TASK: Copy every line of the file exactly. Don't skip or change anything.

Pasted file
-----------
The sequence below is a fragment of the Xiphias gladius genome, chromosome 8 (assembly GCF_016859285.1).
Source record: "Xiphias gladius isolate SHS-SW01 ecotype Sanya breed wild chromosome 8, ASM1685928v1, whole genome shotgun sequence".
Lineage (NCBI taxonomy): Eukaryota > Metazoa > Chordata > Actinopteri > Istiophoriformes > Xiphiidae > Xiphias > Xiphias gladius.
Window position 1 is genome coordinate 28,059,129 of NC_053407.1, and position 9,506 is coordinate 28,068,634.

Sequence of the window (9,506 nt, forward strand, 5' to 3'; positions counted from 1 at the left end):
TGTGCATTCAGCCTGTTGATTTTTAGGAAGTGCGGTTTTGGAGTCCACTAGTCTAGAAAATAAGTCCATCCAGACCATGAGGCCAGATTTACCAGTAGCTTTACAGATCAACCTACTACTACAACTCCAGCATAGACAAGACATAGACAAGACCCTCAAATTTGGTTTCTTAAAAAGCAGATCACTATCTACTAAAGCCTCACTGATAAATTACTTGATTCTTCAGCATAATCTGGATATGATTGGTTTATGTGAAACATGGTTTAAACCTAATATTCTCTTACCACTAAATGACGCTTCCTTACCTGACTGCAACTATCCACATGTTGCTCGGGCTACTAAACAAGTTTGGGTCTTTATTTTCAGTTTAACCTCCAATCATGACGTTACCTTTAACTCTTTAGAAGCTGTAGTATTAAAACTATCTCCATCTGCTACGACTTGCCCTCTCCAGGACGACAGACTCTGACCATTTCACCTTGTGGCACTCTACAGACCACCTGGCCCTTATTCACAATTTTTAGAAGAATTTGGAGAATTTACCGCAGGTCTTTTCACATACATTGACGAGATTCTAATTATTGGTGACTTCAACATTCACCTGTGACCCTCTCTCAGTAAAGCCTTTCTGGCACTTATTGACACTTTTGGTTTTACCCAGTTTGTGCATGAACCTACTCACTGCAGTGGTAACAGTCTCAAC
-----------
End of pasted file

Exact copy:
The sequence below is a fragment of the Xiphias gladius genome, chromosome 8 (assembly GCF_016859285.1).
Source record: "Xiphias gladius isolate SHS-SW01 ecotype Sanya breed wild chromosome 8, ASM1685928v1, whole genome shotgun sequence".
Lineage (NCBI taxonomy): Eukaryota > Metazoa > Chordata > Actinopteri > Istiophoriformes > Xiphiidae > Xiphias > Xiphias gladius.
Window position 1 is genome coordinate 28,059,129 of NC_053407.1, and position 9,506 is coordinate 28,068,634.

Sequence of the window (9,506 nt, forward strand, 5' to 3'; positions counted from 1 at the left end):
TGTGCATTCAGCCTGTTGATTTTTAGGAAGTGCGGTTTTGGAGTCCACTAGTCTAGAAAATAAGTCCATCCAGACCATGAGGCCAGATTTACCAGTAGCTTTACAGATCAACCTACTACTACAACTCCAGCATAGACAAGACATAGACAAGACCCTCAAATTTGGTTTCTTAAAAAGCAGATCACTATCTACTAAAGCCTCACTGATAAATTACTTGATTCTTCAGCATAATCTGGATATGATTGGTTTATGTGAAACATGGTTTAAACCTAATATTCTCTTACCACTAAATGACGCTTCCTTACCTGACTGCAACTATCCACATGTTGCTCGGGCTACTAAACAAGTTTGGGTCTTTATTTTCAGTTTAACCTCCAATCATGACGTTACCTTTAACTCTTTAGAAGCTGTAGTATTAAAACTATCTCCATCTGCTACGACTTGCCCTCTCCAGGACGACAGACTCTGACCATTTCACCTTGTGGCACTCTACAGACCACCTGGCCCTTATTCACAATTTTTAGAAGAATTTGGAGAATTTACCGCAGGTCTTTTCACATACATTGACGAGATTCTAATTATTGGTGACTTCAACATTCACCTGTGACCCTCTCTCAGTAAAGCCTTTCTGGCACTTATTGACACTTTTGGTTTTACCCAGTTTGTGCATGAACCTACTCACTGCAGTGGTAACAGTCTCAAC